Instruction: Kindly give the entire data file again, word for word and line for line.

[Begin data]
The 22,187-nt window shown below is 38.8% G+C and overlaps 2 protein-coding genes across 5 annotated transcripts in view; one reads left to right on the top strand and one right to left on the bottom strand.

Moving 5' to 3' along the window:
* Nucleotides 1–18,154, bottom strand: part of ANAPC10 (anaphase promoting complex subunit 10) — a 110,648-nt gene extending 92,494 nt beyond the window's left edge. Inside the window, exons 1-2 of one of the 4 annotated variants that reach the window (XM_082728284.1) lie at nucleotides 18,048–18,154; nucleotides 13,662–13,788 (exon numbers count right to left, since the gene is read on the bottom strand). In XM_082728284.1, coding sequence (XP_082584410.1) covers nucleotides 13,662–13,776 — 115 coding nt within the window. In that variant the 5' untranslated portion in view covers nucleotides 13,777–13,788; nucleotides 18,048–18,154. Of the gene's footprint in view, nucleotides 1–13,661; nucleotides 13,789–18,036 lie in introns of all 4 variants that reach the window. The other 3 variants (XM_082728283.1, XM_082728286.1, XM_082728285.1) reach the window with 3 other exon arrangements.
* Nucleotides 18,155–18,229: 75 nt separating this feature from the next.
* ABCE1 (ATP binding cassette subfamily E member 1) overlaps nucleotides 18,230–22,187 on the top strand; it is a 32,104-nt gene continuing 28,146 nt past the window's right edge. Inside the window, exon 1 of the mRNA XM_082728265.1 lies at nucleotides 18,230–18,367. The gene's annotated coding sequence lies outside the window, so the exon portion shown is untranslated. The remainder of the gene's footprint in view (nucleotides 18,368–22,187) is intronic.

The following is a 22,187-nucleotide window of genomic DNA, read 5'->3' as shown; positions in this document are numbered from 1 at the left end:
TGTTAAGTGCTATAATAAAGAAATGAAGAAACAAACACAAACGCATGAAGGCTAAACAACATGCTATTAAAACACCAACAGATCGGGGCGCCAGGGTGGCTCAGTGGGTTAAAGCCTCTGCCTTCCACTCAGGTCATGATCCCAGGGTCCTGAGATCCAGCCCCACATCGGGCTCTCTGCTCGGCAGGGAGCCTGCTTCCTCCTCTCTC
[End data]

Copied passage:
The 22,187-nt window shown below is 38.8% G+C and overlaps 2 protein-coding genes across 5 annotated transcripts in view; one reads left to right on the top strand and one right to left on the bottom strand.

Moving 5' to 3' along the window:
* Nucleotides 1–18,154, bottom strand: part of ANAPC10 (anaphase promoting complex subunit 10) — a 110,648-nt gene extending 92,494 nt beyond the window's left edge. Inside the window, exons 1-2 of one of the 4 annotated variants that reach the window (XM_082728284.1) lie at nucleotides 18,048–18,154; nucleotides 13,662–13,788 (exon numbers count right to left, since the gene is read on the bottom strand). In XM_082728284.1, coding sequence (XP_082584410.1) covers nucleotides 13,662–13,776 — 115 coding nt within the window. In that variant the 5' untranslated portion in view covers nucleotides 13,777–13,788; nucleotides 18,048–18,154. Of the gene's footprint in view, nucleotides 1–13,661; nucleotides 13,789–18,036 lie in introns of all 4 variants that reach the window. The other 3 variants (XM_082728283.1, XM_082728286.1, XM_082728285.1) reach the window with 3 other exon arrangements.
* Nucleotides 18,155–18,229: 75 nt separating this feature from the next.
* ABCE1 (ATP binding cassette subfamily E member 1) overlaps nucleotides 18,230–22,187 on the top strand; it is a 32,104-nt gene continuing 28,146 nt past the window's right edge. Inside the window, exon 1 of the mRNA XM_082728265.1 lies at nucleotides 18,230–18,367. The gene's annotated coding sequence lies outside the window, so the exon portion shown is untranslated. The remainder of the gene's footprint in view (nucleotides 18,368–22,187) is intronic.

The following is a 22,187-nucleotide window of genomic DNA, read 5'->3' as shown; positions in this document are numbered from 1 at the left end:
TGTTAAGTGCTATAATAAAGAAATGAAGAAACAAACACAAACGCATGAAGGCTAAACAACATGCTATTAAAACACCAACAGATCGGGGCGCCAGGGTGGCTCAGTGGGTTAAAGCCTCTGCCTTCCACTCAGGTCATGATCCCAGGGTCCTGAGATCCAGCCCCACATCGGGCTCTCTGCTCGGCAGGGAGCCTGCTTCCTCCTCTCTC